If you haven’t noticed, using strings of ;;;;;;;;;; can be somewhat distracting in the ASCII, so I try to not to use them when I don’t really have to. This is because the semi-colon uses a comma, which disrupts the attention to lines and details that also use commas. It also can create large shading contrasts in areas where you can’t shade because of the amount of detail. This is why I only like to use the semi-colon on ASCII that have large areas of smooth dark areas with little detail. I also don’t like to use the lesser darker shades very often either, as the characters used with spacing look slightly distracting to me. Therefore, there are pretty much 4 main shades that I use:

BASE: The main color for reference to your shading, usually of a lighter shade. These colors include yellow, white, orange, light brown, and lighter shades of green, blue, or red. If you have two colors of a lighter shade, choose the darker of the two (or the one most prevalent in the picture) for your base color, and the lighter of the two gets the LIGHTEST shade.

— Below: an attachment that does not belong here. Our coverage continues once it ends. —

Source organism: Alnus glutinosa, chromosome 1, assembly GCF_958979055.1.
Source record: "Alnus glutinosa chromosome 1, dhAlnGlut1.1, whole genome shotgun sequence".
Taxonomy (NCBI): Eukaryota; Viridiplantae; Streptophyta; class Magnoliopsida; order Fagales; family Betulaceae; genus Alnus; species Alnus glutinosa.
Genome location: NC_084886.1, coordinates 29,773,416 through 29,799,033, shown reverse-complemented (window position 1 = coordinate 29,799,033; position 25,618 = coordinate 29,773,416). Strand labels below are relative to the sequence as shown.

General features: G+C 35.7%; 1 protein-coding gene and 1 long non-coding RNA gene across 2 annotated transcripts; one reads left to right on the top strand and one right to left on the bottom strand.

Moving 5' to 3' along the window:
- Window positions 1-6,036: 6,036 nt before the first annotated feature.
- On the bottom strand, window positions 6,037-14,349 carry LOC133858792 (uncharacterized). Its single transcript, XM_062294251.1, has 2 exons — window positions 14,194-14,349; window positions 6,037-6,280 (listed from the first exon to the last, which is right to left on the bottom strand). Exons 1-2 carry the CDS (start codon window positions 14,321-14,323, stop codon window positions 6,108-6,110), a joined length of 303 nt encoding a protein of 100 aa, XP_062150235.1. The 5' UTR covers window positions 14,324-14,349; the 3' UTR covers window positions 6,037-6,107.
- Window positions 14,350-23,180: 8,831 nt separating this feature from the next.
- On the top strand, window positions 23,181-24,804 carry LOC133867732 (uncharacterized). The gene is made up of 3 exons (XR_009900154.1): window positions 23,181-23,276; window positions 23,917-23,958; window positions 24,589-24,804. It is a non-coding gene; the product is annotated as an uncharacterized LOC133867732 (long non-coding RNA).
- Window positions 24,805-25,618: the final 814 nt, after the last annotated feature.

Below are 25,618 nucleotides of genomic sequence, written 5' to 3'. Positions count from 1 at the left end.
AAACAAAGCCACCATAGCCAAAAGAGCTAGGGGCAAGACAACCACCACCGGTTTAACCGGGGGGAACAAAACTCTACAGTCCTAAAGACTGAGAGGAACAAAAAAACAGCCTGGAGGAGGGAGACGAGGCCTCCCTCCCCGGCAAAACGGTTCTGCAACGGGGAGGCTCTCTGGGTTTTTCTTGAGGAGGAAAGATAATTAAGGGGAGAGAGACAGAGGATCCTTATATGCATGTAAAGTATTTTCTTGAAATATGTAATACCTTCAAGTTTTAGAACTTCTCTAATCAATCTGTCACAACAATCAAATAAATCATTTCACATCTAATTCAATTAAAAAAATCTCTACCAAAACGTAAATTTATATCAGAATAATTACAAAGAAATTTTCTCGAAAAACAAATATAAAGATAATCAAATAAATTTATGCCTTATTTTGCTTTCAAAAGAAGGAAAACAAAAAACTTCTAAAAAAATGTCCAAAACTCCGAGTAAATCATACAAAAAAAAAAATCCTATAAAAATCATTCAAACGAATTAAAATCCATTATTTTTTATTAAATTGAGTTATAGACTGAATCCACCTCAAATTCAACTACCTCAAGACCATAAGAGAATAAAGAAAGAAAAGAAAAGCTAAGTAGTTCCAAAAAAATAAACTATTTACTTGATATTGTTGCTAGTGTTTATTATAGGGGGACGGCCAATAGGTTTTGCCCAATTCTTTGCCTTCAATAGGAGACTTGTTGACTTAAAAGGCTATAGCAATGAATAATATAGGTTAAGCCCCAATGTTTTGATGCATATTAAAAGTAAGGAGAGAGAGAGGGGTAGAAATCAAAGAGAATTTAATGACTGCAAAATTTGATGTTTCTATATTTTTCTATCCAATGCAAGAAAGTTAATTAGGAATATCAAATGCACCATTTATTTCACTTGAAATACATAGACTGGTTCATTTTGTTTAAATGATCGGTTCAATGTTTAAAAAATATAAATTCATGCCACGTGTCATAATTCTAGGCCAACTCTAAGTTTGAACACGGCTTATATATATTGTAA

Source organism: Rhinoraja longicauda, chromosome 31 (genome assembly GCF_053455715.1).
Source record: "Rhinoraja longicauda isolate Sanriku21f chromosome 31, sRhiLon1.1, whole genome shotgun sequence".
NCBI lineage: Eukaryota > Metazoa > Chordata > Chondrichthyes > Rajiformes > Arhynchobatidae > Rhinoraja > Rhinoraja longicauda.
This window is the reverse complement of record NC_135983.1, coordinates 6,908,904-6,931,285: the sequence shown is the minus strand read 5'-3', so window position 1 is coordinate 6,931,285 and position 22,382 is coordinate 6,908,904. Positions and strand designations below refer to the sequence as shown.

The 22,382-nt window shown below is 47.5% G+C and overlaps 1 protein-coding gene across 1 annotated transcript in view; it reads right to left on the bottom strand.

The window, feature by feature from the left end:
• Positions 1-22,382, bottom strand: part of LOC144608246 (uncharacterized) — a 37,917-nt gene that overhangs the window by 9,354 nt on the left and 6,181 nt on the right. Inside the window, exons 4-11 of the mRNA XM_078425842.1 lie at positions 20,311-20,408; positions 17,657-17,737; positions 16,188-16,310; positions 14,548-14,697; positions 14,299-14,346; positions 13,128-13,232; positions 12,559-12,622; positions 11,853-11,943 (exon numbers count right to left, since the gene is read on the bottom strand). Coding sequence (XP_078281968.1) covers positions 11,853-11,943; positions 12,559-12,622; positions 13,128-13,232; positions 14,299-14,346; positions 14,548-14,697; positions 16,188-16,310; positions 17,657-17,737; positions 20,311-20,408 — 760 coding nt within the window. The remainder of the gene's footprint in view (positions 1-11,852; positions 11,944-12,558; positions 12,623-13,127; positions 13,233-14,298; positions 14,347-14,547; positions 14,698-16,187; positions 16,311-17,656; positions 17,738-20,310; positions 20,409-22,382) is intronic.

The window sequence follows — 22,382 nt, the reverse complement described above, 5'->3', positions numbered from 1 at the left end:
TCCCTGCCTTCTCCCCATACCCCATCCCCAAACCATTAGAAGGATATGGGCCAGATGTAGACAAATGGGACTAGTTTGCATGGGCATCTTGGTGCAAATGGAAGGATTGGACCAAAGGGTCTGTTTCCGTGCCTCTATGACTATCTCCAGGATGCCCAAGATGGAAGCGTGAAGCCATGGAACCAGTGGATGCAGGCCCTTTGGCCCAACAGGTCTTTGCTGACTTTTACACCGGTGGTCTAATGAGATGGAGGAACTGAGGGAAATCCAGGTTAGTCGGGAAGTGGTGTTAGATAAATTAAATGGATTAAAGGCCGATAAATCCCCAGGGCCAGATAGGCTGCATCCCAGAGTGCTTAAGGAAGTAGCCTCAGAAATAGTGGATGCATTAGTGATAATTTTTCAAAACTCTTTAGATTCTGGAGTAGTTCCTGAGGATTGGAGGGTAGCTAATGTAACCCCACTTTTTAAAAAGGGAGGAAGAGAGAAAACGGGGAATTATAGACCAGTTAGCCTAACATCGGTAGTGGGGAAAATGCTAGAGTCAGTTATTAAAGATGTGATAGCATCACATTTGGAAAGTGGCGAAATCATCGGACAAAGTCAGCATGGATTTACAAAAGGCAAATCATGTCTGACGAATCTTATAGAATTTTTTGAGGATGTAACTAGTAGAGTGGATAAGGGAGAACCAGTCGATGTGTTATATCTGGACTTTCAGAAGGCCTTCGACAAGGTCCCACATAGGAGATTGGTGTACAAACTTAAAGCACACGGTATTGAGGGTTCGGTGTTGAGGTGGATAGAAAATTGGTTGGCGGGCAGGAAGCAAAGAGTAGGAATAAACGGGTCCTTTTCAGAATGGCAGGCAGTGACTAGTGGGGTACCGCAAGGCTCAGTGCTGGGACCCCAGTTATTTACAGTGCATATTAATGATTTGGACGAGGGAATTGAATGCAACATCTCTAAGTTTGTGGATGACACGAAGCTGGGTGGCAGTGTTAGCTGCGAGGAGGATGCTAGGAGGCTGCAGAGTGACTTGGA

DARKER SHADES: Colors that are darker than the base color. If you follow my methods of doing ASCII, you will be using this shade quite a bit. It usually covers colors like green, red, blue, purple, gray, and brown, as well as the darker shades of the colors just mentioned. If black is the only darker shade in the entire ASCII (which is pretty rare) you can use this shade for it.

BLACK: That’s just it: Black. You probably won’t be using this shade for any other color; maybe a very dark gray but that would be it.

LIGHTEST: A shade that is sometimes used if there are two colors that could be a base color of different shades or colors. This usually occurs with colors like yellow, white, and very light shades of every other color.

LESSER DARKER SHADES: This is shading I very rarely use, as I don’t like the look the spaces create with the two different characters used. This is, of course, only my opinion, so if you don’t have a problem with it and like variety with your shading then by all means go ahead and use this shading as much as you want. It will only come up if you have a variety of darker colors in the same pic.